Torstar Sells for $52 Million to Family-Owned NordStar

Company to go private to focus on long-term goals versus short-term profits.

Torstar, the publisher of the Toronto Star and Star.com, has been sold for approximately $52 million to NordStar Capital, run by entrepreneurs Jordan Bitove and Paul Rivett and wholly-owned by their families. Former Ontario premier David Peterson will serve as vice chair of the company, and John Boynton will remain Torstar’s CEO. Torstar’s board of directors have approved the transaction, as have the majority of Class A voting shareholders. NordStar will purchase all issued and outstanding Class A (voting) and Class B (nonvoting) shares for $0.63 per share, a 66.67% premium.

“We believe in news. With this transaction we can ensure a future for world-class journalists and world-class journalism befitting the paper’s storied history,” said Bitove. “We are committed to investing in the news business, along with preserving the Atkinson Principles, as fairness and accuracy will continue to guide the papers’ prevailing value system.”

Rivett, who recently stepped down from his role as president of Fairfax Financial Holdings, also commented on the deal.

“Since its inception as the Evening Star, The Star has been the voice of this city. As Canada’s largest daily newspaper, it has fulfilled a vital civic role as an outlet for expert opinion and what’s trusted as true,” Rivett said.

According to TheStar.com, the company will go private so that they can focus on long-term goals versus quarterly financial results for shareholders.

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“The harsh realities of the news media business are ill-suited to the quarter-bound short-term focus of shareholders. A private structure is needed and we have the patience and willingness to invest in Torstar’s long-term transformation,” Rivett and Bitove said.

“While we have loved the company and are immensely proud of it, the time has come to pass the torch,” said John Honderich, Torstar chairman of the board, the company’s May 26 announcement. “We hope the sale will benefit Torstar in the years ahead and believe that this is the beginning of an exciting new chapter for the company. We are delighted to know that the new owners have pledged to build on Torstar’s legacy of quality journalism and to promote the Atkinson Principles at the Toronto Star.”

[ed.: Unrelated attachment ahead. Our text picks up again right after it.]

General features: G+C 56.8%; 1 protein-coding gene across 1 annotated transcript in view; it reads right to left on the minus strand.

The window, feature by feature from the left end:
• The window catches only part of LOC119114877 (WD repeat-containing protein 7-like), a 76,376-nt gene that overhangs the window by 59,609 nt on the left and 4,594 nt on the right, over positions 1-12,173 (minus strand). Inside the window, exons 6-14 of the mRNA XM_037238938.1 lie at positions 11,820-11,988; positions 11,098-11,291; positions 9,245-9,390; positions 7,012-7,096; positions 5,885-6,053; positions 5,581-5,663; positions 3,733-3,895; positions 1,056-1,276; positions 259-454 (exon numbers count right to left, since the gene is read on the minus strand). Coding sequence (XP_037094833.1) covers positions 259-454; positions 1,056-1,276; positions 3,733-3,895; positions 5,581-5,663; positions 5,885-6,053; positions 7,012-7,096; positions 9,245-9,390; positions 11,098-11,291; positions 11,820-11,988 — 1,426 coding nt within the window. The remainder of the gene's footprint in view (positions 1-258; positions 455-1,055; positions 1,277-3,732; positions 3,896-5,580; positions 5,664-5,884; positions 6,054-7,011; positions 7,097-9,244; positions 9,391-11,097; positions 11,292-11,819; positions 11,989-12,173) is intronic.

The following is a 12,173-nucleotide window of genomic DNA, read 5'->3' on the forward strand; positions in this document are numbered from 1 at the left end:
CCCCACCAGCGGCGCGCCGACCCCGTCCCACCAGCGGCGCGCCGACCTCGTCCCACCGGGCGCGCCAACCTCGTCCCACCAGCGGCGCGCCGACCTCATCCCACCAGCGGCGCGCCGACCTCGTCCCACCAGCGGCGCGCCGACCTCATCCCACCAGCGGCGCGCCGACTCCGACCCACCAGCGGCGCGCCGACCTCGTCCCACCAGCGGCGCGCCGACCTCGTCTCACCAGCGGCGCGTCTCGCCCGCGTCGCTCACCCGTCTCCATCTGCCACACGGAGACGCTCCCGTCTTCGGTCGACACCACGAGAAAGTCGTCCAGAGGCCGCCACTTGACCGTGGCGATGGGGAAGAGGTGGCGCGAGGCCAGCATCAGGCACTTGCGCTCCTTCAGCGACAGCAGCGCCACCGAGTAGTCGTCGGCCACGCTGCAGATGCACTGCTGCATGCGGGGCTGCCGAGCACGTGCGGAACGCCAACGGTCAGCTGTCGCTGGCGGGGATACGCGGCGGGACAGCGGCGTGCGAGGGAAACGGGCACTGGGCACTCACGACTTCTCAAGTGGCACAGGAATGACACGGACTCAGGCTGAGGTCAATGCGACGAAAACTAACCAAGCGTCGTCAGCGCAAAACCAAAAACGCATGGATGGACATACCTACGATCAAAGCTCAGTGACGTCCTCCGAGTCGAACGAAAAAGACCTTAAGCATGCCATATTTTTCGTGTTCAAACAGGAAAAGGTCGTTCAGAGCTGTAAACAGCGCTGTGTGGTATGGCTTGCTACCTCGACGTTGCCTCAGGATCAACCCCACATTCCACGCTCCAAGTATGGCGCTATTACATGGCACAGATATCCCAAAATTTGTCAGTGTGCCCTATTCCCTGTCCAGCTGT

“We believe in news. With this transaction we can ensure a future for world-class journalists and worldclass journalism befitting the Star’s storied history,” said Bitove. “My family has always sought to contribute to the fabric of this country. Today’s announcement reflects those values and builds on that history. We are committed to investing in the news business, along with preserving the Atkinson Principles, as fairness and accuracy will continue to guide the papers’ prevailing value system. While the company’s business will become private, its focus will remain steadfastly public. As the business of news changes, the Toronto Star’s founding principles will not.”

The deal, which must be approved by shareholders at a special July meeting, is subject to standard provisions. The deal is expected to close in the third quarter of 2020. If NordStar willfully breaches the agreement, the company will pay Torstar a termination fee of $3.5 million.

Insider Take:

According to Torstar’s March 31, 2020 financial statement, the company had an operating loss of $30.5 million and a net loss of $23.5 million (Canadian) and an accumulated deficit of $241.2 million. This is a sad state of affairs for a company that got its start in 1892 as The Evening Star. Like so many other newspapers around the world, Torstar has suffered from the swift digital revolution and not being able to pivot quickly enough to balance revenue sources and costs. This deal is an excellent opportunity for the Toronto Star to start over.